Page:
## London trip

Tomorrow I'll be heading to London, where I'll be until the end of the week. For the first time in almost a year, I'll actually watch a day of cricket. I don't mean that I haven't been to a cricket ground for a year (it's been longer than that) — I'm including television as well. It's been a while. So let's hope that the rains stay away on Wednesday for the first day of the Championship, and in particular Surrey v Lancashire.

So before I disappear for a week, here's a quick run-down on what I've done on getting your eye in in the last couple of days. I worked out how to script gretl, so I've now got effective average curves for pretty much all major batsmen (there are a few with really bizarre hazard functions that refused have my curve type fitted to them).

There doesn't appear to be any substantial differences in effective average on nought between openers, all-rounders, and others.

All-rounders might behave differently in terms of how they perform once they're off the mark, but I need to have a bit of a more careful look.

I'm wondering how much of the variation in effective average on nought is due to luck. Looking at batsmen who average over 40, the average proportion of ducks is about 0,061. Using that and applying the binomial theorem with 120 innings (the average number of innings across the dataset), you get an expected standard deviation of 0,022. The actual standard deviation is 0,024. About 60% are within one standard deviation of the mean, a little less than would be predicted (68,7%) by the normal distribution. (I'm assuming there's enough innings for the normal distribution to be a good approximation.) So it looks like there are real differences between batsmen in terms of ducks, but they might not be so big.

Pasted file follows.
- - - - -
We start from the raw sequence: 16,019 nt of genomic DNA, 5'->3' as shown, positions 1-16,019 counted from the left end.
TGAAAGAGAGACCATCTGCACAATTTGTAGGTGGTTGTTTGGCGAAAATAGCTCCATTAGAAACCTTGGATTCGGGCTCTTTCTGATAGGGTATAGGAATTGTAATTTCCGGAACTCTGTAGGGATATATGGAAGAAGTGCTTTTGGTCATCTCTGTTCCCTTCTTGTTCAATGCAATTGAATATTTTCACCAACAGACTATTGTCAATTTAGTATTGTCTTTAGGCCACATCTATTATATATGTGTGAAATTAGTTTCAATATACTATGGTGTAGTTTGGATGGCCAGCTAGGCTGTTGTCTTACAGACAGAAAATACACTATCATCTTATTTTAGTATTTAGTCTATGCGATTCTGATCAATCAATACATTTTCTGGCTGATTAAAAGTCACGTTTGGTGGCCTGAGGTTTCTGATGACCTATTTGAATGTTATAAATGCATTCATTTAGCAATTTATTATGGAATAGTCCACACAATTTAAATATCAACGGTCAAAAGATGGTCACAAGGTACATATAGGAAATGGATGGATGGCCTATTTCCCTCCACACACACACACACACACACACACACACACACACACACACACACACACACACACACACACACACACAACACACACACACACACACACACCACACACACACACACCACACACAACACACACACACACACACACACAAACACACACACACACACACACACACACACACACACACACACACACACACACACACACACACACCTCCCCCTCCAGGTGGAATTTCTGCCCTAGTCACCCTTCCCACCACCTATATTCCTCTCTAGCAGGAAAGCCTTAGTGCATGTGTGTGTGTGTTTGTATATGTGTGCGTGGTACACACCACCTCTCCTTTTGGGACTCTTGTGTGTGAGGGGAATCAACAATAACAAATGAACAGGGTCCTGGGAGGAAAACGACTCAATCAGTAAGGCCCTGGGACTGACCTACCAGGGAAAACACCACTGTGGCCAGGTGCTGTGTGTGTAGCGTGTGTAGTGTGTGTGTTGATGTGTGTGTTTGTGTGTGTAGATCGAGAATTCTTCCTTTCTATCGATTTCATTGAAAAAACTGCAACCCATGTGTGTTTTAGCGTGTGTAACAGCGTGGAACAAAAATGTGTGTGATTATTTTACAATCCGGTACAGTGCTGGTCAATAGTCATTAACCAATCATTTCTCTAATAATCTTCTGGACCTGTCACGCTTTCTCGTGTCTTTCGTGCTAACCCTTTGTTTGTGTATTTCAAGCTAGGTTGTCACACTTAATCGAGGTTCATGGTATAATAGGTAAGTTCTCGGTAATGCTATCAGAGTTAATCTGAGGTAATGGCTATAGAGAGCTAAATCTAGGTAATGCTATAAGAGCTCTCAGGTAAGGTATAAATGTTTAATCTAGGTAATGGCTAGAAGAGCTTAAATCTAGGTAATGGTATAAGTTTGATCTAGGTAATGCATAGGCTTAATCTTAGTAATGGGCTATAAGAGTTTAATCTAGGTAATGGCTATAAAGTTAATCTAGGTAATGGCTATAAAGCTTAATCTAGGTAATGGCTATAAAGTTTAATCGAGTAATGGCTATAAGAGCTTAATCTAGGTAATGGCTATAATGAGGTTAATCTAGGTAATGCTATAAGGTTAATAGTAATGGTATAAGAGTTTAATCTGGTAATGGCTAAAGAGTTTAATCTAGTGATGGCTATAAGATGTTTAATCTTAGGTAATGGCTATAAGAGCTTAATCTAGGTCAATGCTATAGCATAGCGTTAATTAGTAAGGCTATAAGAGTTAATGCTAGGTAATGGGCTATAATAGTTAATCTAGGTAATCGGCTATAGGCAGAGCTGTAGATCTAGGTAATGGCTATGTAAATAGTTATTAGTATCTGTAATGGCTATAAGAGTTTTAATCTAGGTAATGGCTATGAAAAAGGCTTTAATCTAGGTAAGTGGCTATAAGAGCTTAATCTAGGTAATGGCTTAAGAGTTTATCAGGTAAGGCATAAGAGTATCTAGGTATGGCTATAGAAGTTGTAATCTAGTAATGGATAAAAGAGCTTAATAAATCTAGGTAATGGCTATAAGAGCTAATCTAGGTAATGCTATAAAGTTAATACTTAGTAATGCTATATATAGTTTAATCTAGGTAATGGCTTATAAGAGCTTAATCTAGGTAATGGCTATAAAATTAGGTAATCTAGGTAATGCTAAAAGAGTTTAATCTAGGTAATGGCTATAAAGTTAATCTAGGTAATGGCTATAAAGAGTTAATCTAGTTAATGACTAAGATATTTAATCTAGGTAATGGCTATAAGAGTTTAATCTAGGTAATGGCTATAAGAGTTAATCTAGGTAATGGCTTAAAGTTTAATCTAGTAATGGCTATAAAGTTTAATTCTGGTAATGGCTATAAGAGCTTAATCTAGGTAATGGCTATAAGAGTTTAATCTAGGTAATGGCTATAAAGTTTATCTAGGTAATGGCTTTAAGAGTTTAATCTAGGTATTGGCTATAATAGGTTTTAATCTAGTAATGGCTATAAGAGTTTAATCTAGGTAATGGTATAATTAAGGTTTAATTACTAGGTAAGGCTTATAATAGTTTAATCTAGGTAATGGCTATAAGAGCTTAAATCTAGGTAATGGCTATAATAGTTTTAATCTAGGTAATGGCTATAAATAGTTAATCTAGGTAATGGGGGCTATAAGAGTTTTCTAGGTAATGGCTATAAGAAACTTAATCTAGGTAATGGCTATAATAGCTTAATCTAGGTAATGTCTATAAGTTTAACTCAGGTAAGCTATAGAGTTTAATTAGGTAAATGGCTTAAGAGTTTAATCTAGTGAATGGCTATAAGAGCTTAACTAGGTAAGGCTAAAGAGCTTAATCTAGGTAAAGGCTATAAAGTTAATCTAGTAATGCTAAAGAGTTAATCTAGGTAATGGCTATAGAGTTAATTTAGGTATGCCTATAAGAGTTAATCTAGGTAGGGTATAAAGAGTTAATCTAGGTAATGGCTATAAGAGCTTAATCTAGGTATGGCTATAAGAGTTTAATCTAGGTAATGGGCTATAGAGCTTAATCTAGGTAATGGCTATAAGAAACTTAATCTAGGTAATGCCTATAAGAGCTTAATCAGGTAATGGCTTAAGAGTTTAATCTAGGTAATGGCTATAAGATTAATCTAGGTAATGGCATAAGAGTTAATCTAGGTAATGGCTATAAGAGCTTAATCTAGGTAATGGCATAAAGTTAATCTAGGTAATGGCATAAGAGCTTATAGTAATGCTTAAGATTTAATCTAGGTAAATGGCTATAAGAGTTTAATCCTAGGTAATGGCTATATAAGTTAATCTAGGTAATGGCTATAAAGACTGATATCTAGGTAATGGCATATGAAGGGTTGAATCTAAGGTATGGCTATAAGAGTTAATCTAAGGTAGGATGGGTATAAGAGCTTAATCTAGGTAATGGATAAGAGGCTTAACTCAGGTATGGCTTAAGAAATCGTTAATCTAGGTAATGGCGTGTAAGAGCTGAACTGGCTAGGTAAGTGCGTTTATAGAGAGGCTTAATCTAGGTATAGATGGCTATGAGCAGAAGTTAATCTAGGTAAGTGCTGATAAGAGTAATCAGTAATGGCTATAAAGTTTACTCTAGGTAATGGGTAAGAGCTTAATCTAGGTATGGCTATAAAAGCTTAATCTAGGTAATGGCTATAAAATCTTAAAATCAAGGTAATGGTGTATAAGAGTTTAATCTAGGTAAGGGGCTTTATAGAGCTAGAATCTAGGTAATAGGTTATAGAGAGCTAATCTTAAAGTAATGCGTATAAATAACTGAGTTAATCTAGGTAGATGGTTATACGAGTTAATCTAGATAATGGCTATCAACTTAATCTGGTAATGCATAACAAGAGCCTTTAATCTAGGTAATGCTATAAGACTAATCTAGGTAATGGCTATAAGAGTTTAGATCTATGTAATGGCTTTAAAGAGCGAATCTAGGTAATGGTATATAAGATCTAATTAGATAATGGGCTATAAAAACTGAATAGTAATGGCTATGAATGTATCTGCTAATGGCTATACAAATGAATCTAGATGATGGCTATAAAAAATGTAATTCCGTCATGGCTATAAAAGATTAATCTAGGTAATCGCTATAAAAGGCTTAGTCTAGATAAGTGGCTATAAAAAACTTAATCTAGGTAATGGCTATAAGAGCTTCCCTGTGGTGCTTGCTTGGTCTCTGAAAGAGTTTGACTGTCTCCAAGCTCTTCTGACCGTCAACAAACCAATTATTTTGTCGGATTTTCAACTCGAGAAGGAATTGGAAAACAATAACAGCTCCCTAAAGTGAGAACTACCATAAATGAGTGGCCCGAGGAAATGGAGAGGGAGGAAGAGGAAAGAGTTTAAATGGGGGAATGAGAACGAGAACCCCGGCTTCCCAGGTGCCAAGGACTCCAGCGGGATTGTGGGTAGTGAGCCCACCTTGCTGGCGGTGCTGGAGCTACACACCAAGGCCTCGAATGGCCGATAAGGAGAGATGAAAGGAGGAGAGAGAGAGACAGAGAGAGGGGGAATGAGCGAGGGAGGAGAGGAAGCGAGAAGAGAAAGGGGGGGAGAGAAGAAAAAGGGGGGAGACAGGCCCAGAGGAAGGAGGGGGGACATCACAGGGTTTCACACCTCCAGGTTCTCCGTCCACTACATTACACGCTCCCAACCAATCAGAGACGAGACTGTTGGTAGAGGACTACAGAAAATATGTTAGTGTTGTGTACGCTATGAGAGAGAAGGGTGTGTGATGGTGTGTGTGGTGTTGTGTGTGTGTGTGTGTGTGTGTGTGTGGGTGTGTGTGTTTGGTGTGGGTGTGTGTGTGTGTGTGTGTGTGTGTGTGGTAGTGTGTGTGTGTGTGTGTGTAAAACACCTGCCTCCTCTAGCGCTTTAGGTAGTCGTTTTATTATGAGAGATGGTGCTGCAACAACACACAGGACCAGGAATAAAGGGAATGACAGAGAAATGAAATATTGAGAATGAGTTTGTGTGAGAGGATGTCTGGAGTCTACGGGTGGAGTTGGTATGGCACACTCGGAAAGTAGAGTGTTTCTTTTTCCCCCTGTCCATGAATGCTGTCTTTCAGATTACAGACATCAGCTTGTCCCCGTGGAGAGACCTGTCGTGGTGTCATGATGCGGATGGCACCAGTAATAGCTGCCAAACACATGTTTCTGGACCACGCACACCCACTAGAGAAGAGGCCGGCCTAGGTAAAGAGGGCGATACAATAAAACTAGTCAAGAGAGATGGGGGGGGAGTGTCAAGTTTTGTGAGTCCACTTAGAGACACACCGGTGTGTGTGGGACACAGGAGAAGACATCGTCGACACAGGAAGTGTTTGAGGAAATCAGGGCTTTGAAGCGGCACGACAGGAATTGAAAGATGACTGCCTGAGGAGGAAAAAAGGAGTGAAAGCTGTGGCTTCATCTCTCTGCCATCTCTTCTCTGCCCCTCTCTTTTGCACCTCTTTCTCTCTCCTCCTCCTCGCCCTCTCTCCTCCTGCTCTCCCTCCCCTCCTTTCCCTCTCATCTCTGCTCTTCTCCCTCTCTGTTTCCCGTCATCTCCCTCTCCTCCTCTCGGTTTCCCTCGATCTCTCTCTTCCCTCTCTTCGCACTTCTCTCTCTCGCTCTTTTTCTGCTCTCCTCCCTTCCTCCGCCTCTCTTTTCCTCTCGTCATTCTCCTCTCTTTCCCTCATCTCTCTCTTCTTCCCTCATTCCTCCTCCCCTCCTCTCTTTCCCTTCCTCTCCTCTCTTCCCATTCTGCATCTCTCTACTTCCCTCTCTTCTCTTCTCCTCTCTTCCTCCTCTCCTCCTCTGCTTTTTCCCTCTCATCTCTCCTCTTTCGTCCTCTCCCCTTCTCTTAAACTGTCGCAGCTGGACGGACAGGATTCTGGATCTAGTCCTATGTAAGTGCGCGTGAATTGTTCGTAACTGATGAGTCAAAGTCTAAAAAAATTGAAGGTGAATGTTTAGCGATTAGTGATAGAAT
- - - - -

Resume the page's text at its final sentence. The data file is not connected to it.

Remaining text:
Have fun, there David and bring back a good statistical report of the game! ;)

I look forward to the new batting averages you've come up with.

You've even brought nice weather with you.